Julia Vogl is American & British with an international practice. She makes social sculpture and drawings that are engaging with site and colorfully form community. A politics and art undergrad at Oberlin College, in 2011 she received a masters at Slade school of Art in London. Accolades include winner of Catlin Art Prize, Aesthetica Prize, two of her projects were included American for the Arts Public Art Year in Review selection, and a TEDx speaker.

My Projects

  • Grains of Scandalous Blue

    Grains of Scandalous Blue, is a data visualisation of 2,500 individuals who made up the Volunteers of the Hull 2017 UK City of Culture events. 56 coloured rectangles are proportional to data about the volunteers from 1% vegan to 71% identify as female to 90% interested in outdoor events and festivals. Additionally is a wall of soft data, impressions about the experience from FUN, CHALLENGING, JOY to LIFE CHANGING. The room seeks to be a phenomenological expression of the volunteers time and impact on the city.

  • Making it Home as we go along

    I was commissioned to conduct 9 weeks of workshops with residents at Riverside ( including individuals age 18-100 living with various conditions including dementia, Anxiety, MS, Parkinson's) the permanent work in their homes reflect their various sentiments about home. Through conversations, it became apparent every moment and day is filled with highs and lows and I wanted to create an undulating work that spoke to that ever changing state. The colours reflect nostalgic items in their previous homes and their current new space. Silkscreen prints on birch ply, custom wood jig puzzles, custom light box, foamed frieze units, coloured vinyl, a digitally loomed cotton tapestry, and voices of the residents. The Frieze at Harrison Park is 5M x 1.8 M and there are two of them. The Light box and tapestry at Cecil Gardens are each 1M square. The Puzzles at Redwood Glades are 75cmx75cm and there are 4 of them.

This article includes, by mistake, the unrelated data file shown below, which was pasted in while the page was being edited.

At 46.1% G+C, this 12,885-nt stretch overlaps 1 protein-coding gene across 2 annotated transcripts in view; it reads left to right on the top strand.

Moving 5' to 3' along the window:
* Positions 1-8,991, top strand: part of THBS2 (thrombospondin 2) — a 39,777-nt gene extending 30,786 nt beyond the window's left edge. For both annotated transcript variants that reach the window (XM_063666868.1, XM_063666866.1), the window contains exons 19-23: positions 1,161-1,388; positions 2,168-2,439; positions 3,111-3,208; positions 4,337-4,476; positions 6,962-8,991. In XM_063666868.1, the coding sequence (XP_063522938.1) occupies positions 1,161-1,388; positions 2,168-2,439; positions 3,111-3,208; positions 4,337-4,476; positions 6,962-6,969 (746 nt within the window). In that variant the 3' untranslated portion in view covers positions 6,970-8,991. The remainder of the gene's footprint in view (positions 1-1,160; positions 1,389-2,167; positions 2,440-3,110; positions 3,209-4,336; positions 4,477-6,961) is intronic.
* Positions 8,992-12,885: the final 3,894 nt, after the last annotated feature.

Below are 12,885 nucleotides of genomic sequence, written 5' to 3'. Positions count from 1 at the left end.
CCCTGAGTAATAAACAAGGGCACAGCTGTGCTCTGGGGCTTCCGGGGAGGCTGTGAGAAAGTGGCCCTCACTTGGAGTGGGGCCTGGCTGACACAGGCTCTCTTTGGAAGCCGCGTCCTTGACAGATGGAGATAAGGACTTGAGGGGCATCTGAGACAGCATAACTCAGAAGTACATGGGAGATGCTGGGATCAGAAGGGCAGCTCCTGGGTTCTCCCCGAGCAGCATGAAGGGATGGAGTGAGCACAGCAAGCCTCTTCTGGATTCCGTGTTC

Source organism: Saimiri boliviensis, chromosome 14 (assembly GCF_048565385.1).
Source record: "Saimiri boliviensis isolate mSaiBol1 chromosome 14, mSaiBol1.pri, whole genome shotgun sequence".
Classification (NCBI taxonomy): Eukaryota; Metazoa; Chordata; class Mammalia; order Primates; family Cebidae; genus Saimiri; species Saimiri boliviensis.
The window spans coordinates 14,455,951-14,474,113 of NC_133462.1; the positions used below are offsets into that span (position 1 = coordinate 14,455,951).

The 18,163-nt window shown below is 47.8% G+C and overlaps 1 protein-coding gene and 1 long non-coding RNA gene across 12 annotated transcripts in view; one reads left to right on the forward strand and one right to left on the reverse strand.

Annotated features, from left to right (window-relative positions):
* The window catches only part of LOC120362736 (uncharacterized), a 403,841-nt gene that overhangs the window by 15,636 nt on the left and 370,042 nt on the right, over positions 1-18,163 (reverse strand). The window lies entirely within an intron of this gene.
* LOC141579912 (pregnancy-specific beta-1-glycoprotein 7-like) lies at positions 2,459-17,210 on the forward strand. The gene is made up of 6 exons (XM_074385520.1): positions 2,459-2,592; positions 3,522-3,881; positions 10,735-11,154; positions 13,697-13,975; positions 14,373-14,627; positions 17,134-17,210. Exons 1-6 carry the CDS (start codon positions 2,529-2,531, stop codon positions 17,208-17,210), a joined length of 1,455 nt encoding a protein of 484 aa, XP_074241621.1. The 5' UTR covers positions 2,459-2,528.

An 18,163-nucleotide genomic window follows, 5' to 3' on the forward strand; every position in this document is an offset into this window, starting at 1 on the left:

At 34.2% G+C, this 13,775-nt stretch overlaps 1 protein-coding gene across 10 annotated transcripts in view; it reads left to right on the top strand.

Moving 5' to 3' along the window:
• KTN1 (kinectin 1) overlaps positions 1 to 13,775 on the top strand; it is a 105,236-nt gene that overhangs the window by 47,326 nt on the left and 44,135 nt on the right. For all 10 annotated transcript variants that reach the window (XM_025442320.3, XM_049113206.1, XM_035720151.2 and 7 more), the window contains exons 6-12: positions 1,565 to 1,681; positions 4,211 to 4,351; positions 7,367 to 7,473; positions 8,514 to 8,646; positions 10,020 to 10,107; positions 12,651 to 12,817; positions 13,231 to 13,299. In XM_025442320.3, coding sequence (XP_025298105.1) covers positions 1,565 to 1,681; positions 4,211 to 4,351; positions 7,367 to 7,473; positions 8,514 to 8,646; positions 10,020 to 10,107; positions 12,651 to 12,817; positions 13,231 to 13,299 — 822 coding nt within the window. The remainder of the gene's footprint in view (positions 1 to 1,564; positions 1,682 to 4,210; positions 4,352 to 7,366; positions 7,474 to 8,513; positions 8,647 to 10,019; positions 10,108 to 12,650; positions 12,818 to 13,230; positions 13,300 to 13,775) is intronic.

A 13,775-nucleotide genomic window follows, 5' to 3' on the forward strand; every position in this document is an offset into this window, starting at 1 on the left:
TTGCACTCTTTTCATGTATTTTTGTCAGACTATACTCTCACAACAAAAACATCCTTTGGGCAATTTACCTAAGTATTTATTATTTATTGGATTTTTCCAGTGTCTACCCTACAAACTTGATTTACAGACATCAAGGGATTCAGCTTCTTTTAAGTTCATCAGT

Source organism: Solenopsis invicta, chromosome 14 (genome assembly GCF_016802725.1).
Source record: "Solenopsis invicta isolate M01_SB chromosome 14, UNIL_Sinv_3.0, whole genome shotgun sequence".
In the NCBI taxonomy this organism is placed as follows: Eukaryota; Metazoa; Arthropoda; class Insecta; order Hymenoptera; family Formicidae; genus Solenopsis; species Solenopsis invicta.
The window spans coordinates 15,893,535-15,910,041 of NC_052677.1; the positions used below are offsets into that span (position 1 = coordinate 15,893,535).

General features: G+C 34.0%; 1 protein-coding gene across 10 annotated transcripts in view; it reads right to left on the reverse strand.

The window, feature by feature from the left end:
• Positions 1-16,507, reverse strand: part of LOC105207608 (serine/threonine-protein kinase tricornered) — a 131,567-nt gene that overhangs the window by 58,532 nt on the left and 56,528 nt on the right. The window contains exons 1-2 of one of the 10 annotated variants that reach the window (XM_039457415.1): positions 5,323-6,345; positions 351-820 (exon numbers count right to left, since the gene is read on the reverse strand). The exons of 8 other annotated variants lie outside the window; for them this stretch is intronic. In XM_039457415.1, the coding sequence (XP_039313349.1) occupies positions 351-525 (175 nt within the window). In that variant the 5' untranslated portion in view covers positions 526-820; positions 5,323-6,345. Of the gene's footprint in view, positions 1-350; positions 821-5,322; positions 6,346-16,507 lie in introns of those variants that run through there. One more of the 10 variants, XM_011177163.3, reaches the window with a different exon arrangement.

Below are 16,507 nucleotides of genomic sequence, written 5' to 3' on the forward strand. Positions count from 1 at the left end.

• Our Neighbourhood Rolls

    Commissioned by the Reher Centre for Immigrant Culture and History. Vogl worked in partnership with the youth from the Read and Write program at the Rondout Neighbourhood Centre to develop three multiple choice questions. The questions were posed to residents to identify their relationship: past, present and future to Kingston. The public used Vogl's designed stencil with spray paint to visualise their responses. The stencils borrowed from iconic moments in the city's history. ( Bricks for growth of building, Canal waves for influx of immigration and trade and a gradient for the diversity of the community past and present.) Additionally the round nature and present, X and oval signify rolls, paying homage to the original Reher Bakery.

  • Pathways to Freedom

    Inspired by the Jewish holiday of Passover, this public artwork engaged 1,800 individuals across 27 locations in the Greater Boston area ( from City Hall to Conservatory Lab School in Dorchester to the Peabody Essex Museum), asking them to reflect and share their views on freedom and immigration. Every circle in the artwork represents an individuals answers to 4 questions. The work is a 6,000 ft vinyl floor mural situated at the base of Soldiers and Sailors Civil War Monument in Boston Common for the duration of two weeks.


    Plotting Values is a scatter graph reflecting Bow School's students and staff views on current values and future aspirational experiences. The work is installed on the 140 Meter long fence that separates the school play yard from the canal. It is made of powder coated steel units on a zinc fence, and 624 community members data points.

  • Singing on Paddington Street

    Singing on Paddington street is a 17M high by 6M wide glass and steel installation on the side of a block of flats - The Chilterns. Located on Paddington street. Materials include: Coloured glass, steel, sunlight and viewers voices.


    SOCIAL PROTEST is 457 individual protests in 279 photographs taken across 31 towns/cities in 8 countries with 5 signs in one year. The performative survey is now compiled in a 300 page sculptural book.

  • Tysons Tiles

    Tysons Tiles is two visually compelling ground murals that raise community awareness of potential for public art and the arts at Tysons. Data collected from over 1,000 individuals is visually translated into a vibrant design creating awareness about the arts, using arts to enhance place making, and provide vision for future enhancements in Tysons. It is also a place for fun- come invent games wit the tiles and play! Alumigraphics floor vinyl over 6000 square feet